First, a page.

Corrosion Resistance

If you work with wire rope, you probably know how important it is to limit the effects of corrosion. Proper corrosion resistance techniques will help you increase the longevity of any piece of wire rope. It is vital to have a strong grasp on the definition of corrosion itself. Corrosion is defined as the gradual degradation of a material due to exposure to natural chemical reactions that occur within a given environment. Atmospheric oxygen slowly corrodes materials over time, but certain environmental catalysts can expedite this process. For example, salt water is a catalyst that causes metals, such as steel, to corrode much faster than normal. Steel located near a source of salt water will degrade much quicker than a piece of steel that is inland.

In order to limit the ill effects of corrosion, most wire ropes are galvanized. In the past, Galvanization was a process of hot-dipping steel into liquidized zinc. The zinc adheres to the steel and creates a protective barrier against environmental catalysts.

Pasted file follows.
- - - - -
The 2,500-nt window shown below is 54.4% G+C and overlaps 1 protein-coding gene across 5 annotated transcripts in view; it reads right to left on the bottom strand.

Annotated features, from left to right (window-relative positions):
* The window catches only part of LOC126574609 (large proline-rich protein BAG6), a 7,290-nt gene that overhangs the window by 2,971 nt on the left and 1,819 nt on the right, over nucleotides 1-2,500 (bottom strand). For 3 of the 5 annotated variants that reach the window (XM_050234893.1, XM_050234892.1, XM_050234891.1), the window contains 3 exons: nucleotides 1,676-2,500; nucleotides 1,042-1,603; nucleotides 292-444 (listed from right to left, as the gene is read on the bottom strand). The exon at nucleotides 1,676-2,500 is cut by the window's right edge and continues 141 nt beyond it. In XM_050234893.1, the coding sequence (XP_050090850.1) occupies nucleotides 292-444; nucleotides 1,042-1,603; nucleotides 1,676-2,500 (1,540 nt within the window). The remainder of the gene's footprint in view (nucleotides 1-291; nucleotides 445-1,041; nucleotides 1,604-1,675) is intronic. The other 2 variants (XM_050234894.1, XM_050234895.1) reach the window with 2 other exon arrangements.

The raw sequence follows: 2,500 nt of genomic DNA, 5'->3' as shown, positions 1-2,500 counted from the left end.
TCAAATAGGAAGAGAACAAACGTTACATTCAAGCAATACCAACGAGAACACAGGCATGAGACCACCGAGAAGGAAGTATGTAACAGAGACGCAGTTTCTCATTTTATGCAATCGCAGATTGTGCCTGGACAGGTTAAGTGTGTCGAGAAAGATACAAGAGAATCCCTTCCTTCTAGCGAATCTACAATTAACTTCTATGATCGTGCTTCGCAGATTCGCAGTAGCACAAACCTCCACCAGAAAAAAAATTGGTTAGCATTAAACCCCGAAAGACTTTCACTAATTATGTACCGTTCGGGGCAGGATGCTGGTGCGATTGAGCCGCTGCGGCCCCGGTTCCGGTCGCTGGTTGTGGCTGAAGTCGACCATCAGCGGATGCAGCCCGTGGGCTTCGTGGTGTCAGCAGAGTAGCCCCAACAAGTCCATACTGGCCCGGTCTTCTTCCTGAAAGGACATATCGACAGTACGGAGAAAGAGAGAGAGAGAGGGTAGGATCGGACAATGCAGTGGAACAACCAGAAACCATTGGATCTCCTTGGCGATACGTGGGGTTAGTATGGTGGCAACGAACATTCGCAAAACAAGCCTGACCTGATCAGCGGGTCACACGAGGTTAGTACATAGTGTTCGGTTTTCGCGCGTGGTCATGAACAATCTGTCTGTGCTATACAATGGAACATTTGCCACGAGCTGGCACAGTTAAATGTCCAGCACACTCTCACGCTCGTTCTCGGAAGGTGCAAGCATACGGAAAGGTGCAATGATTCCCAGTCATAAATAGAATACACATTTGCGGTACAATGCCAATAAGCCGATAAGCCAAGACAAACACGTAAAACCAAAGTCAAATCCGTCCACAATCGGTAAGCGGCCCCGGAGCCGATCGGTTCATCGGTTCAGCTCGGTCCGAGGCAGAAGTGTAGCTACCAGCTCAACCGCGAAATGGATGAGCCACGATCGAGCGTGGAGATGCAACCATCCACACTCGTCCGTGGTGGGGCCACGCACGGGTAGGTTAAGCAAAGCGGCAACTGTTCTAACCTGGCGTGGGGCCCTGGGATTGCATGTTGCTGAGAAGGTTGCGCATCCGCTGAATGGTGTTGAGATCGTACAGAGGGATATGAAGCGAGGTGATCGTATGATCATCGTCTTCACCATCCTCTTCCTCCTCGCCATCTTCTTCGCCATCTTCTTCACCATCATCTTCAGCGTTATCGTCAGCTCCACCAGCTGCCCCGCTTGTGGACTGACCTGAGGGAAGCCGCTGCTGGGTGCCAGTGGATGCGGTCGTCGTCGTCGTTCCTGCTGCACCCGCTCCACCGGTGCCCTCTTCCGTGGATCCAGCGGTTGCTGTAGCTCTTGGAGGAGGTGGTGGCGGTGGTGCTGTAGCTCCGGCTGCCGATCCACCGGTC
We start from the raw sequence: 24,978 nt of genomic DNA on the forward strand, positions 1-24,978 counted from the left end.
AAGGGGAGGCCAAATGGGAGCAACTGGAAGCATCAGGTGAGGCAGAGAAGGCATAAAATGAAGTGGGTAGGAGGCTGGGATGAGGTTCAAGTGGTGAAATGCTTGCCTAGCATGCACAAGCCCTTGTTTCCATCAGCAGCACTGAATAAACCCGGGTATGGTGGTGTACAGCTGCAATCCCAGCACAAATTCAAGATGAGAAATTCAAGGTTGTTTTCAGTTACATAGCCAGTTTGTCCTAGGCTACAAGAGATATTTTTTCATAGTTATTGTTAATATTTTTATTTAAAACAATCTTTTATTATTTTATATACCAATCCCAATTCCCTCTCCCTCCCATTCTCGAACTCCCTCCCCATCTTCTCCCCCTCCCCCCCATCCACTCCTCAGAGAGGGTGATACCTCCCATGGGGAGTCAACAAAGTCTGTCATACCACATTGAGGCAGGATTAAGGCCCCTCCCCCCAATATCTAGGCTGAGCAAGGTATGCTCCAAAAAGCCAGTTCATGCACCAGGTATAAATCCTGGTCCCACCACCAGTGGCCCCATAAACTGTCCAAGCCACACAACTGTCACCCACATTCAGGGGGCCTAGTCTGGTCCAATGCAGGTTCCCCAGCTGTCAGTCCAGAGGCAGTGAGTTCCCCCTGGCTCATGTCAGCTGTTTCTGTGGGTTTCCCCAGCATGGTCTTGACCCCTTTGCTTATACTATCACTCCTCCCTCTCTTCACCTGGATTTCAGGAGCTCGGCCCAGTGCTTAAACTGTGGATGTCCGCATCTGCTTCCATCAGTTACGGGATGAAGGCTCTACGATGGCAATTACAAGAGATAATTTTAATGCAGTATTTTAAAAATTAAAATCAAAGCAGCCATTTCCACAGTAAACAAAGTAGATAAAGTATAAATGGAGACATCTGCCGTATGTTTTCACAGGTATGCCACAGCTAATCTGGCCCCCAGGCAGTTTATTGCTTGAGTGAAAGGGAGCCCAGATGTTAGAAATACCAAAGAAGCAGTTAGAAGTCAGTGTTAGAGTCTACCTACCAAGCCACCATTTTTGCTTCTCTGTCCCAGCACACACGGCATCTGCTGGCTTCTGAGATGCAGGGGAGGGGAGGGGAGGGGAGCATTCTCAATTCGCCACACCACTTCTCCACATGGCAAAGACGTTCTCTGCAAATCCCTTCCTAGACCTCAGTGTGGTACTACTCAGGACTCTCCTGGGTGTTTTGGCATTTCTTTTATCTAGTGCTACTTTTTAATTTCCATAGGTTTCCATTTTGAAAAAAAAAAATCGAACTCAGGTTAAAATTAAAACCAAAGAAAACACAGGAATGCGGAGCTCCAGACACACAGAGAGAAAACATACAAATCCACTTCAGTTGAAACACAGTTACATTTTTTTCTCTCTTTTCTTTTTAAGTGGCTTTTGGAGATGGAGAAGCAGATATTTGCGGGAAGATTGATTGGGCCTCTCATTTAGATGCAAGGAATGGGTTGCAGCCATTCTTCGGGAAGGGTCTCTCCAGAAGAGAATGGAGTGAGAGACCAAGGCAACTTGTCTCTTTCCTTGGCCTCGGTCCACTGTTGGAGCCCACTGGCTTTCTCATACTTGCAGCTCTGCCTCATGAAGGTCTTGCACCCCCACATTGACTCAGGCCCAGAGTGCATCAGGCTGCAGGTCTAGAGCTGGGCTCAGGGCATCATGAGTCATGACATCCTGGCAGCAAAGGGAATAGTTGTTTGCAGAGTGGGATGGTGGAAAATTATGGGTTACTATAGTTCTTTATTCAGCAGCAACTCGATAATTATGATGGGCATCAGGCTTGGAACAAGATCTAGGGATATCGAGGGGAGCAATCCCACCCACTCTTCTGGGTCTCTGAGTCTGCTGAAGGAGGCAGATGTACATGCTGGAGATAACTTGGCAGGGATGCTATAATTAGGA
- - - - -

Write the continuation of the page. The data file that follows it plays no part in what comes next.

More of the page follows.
This process slows down the occurrence of corrosion and significantly increases the longevity and durability of the wire rope but would decrease the strength compared to non-galvanized.  In the past 20 years manufacturers have developed a technique called Drawn Galvanized. This process allows the manufacturers to get the strength of EIP Bright ropes, but this technique isn’t sufficient enough to keep corrosion at bay.

The best corrosion resistant wire rope is Stainless Steel. In the initial manufacturing process, steel is combined with nickel and chromium to create a stainless steel alloy; the higher the nickel content, the less likely the steel is to corrode. On the down side, the higher the percentage of nickel, the weaker the steel alloy becomes. There are numerous grades of stainless steel on the market that mitigates this problem and helps to provide a wide array of options, with an intricate balance of strength and corrosion resistance.

When steel is paired with chromium, the chromium reacts with oxygen and creates a thin passivation layer over the metal. This layer is impenetrable by air or water, which quickly prevents the likelihood of corrosion of anything located below the layer. 

For wire rope applications that are situated in harsh elements, it is best to use a stainless steel variation with high chromium content. But galvanized wire rope will be suitable for any wire rope that will be used in a controlled environment,